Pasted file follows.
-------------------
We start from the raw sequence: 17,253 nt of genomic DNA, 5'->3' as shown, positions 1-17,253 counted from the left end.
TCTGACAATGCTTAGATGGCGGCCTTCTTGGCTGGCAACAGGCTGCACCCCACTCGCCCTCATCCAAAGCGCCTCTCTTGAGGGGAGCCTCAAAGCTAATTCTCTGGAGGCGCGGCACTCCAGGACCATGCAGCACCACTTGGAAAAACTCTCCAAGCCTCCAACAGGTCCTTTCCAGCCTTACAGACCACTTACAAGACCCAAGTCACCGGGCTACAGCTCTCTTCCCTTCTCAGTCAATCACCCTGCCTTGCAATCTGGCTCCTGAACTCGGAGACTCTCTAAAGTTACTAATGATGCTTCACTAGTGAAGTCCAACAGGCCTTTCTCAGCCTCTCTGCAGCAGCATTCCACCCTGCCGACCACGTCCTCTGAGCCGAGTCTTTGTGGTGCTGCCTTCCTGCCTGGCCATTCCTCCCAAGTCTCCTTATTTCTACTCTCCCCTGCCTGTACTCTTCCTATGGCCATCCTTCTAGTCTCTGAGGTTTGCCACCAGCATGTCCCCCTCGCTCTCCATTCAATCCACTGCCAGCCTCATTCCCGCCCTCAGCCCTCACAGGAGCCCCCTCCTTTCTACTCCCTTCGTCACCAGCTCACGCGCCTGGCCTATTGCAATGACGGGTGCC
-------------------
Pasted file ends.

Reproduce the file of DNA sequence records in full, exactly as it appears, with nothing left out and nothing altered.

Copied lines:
We start from the raw sequence: 17,253 nt of genomic DNA, 5'->3' as shown, positions 1-17,253 counted from the left end.
TCTGACAATGCTTAGATGGCGGCCTTCTTGGCTGGCAACAGGCTGCACCCCACTCGCCCTCATCCAAAGCGCCTCTCTTGAGGGGAGCCTCAAAGCTAATTCTCTGGAGGCGCGGCACTCCAGGACCATGCAGCACCACTTGGAAAAACTCTCCAAGCCTCCAACAGGTCCTTTCCAGCCTTACAGACCACTTACAAGACCCAAGTCACCGGGCTACAGCTCTCTTCCCTTCTCAGTCAATCACCCTGCCTTGCAATCTGGCTCCTGAACTCGGAGACTCTCTAAAGTTACTAATGATGCTTCACTAGTGAAGTCCAACAGGCCTTTCTCAGCCTCTCTGCAGCAGCATTCCACCCTGCCGACCACGTCCTCTGAGCCGAGTCTTTGTGGTGCTGCCTTCCTGCCTGGCCATTCCTCCCAAGTCTCCTTATTTCTACTCTCCCCTGCCTGTACTCTTCCTATGGCCATCCTTCTAGTCTCTGAGGTTTGCCACCAGCATGTCCCCCTCGCTCTCCATTCAATCCACTGCCAGCCTCATTCCCGCCCTCAGCCCTCACAGGAGCCCCCTCCTTTCTACTCCCTTCGTCACCAGCTCACGCGCCTGGCCTATTGCAATGACGGGTGCC